Cassima glanced at her bedside table, the place where she did most of her writing. Many of the papers had been scattered from the fierce winds, and some of them had even been splattered with rouge raindrops. Sighing at the damage that the storm had wrought, no matter how slight, she began picking up the stray documents, occasionally stopping to read one and think of how her life had so much in common with whichever poem or piece of writing it was. All of the works were hers, of course, but some of them seemed so much like some of the poems she had read that she had to admit that she had copied someone else’s writing.
She thought of the poem about Scheherazade, and the encouraging lines advising the reader to never give up and follow what was true, and she wondered if she could read that poem again and still be mystified with the unknown qualities it contained. With all that had happened to her in the past few weeks, it hardly seemed possible. All she could think of doing now was waiting at the window for Sing-Sing to return. She casually tied a small red ribbon in her hair, moved to her window and gazed wistfully at the passing clouds.
Several hours passed. The gong struck one, and the sun had risen high in the crystal blue of the sky. The air was rich and humid, just as it always was in the early afternoon. One would hardly believe that a violent storm had just plagued the land the night before.
Suddenly, Cassima spied a familiar figure speeding towards her through the air, small, gray and feathered, with a magenta crest and little black eyes. The princess smiled in excitement and outstretched her hand. Sing-Sing alighted on Cassima’s hand, with something small, round and metallic in her beak.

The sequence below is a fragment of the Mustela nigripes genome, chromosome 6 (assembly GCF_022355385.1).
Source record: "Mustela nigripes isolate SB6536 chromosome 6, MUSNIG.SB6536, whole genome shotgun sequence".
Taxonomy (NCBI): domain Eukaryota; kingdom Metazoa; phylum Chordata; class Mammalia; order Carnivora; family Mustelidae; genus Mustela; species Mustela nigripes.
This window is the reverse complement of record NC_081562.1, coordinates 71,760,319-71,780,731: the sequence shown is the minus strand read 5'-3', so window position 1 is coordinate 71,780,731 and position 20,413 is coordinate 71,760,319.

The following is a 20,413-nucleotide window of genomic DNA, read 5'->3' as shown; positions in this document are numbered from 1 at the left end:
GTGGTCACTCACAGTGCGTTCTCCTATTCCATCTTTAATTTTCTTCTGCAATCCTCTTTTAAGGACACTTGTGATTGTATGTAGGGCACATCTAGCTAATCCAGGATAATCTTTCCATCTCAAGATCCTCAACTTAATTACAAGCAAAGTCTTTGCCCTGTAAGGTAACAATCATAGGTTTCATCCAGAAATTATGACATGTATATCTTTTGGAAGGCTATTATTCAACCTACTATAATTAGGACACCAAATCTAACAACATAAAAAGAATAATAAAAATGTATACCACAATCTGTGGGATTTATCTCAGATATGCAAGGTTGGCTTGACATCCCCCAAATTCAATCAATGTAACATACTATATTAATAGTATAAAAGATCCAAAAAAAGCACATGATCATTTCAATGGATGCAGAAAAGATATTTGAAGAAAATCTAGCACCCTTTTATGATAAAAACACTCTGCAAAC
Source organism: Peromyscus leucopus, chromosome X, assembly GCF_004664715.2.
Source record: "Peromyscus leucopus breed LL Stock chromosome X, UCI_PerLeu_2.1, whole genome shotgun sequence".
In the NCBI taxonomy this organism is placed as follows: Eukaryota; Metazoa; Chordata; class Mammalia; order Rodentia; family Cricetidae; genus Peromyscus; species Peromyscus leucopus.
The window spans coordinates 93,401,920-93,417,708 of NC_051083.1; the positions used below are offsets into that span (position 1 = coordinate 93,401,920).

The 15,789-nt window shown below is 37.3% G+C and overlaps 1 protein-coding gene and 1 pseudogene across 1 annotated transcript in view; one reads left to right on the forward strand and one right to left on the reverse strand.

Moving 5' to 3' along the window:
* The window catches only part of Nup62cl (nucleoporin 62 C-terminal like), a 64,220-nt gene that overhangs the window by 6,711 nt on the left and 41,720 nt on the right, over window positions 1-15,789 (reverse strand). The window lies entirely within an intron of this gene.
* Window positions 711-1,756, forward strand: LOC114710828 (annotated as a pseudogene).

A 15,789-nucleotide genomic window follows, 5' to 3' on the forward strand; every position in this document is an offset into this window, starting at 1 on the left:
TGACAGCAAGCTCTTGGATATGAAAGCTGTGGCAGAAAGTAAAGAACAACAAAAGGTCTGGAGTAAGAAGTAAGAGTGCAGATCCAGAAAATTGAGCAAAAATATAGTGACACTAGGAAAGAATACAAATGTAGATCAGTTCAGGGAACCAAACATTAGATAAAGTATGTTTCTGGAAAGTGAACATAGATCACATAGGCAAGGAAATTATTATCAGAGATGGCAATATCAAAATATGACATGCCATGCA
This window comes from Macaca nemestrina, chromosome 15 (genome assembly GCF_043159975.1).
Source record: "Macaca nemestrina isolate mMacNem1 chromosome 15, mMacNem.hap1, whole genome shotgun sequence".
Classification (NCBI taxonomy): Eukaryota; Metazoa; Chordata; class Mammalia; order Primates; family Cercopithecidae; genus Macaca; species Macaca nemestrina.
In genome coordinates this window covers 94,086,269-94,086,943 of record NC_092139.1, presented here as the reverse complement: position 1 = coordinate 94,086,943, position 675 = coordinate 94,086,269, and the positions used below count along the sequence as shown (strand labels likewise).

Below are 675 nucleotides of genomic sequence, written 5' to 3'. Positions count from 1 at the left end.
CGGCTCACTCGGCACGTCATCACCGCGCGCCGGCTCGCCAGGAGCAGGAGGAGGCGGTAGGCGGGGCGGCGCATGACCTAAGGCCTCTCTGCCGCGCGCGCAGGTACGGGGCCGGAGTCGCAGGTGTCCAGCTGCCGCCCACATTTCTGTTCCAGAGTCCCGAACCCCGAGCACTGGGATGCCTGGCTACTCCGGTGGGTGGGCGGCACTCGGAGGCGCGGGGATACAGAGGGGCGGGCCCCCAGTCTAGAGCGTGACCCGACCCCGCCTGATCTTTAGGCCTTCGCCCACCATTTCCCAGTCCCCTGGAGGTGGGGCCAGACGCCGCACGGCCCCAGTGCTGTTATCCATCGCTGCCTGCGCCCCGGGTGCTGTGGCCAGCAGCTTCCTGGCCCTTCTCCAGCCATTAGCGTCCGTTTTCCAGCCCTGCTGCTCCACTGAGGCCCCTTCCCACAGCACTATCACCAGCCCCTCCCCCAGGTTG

“Sing-Sing!” Cassima exclaimed, happy to see her pet again. “What have you got in your mouth, my pretty?”
The princess gently took the object from the bird’s beak and examined it closely. It was a small, metal ring. It felt heavy in her fingers, and as she looked at it, she discovered not only that it was made of pure gold, but there was an elaborate insignia carved on the front. Cassima gasped.
“A gold ring? Sing-Sing, where did you get this?”
Studying the beautiful trinket carefully, she could make out the design of a lion and a unicorn standing opposite to each other on their hind legs, with a crown above them. Encircling the creatures was a series of words that were so small Cassima could hardly read them. But by squinting her eyes and holding the ring as still as she could, she was able to make out what they said:
“’Realm of Daventry…’” As she spoke the words aloud, something made her blink. She had heard that name before, in stories, songs, and even in the title of a person she met only once but remembered all too well.
“Why, this is Alexander’s ring!” she realized. Her amazement grew as she tried to comprehend how Sing-Sing had gotten the ring. She never flew anywhere beyond the Isles, let alone to whole other country…It couldn’t be true…but Cassima’s heart wouldn’t let her mind think that.
Had Alexander been wearing a ring when he touched her hand? Could she remember? Yes…she did feel a sensation of warm metal when he held her hand…her worn, calloused, scullery maid’s hand…though it was so fleeting, it was true. There was no doubt in her mind now.
“Oh…my soul…he must be here!”
She looked at Sing-Sing, who was still perched on her hand and looking at her curiously.
“Sing-Sing, I wish you could tell me what you’ve seen! Is he really here, then; on this very isle?” Cassima raised her eyes and looked out at the azure skies and clouds that floated in it.
”Oh,” she sighed woefully, “If only I could leave this castle as easily as you!”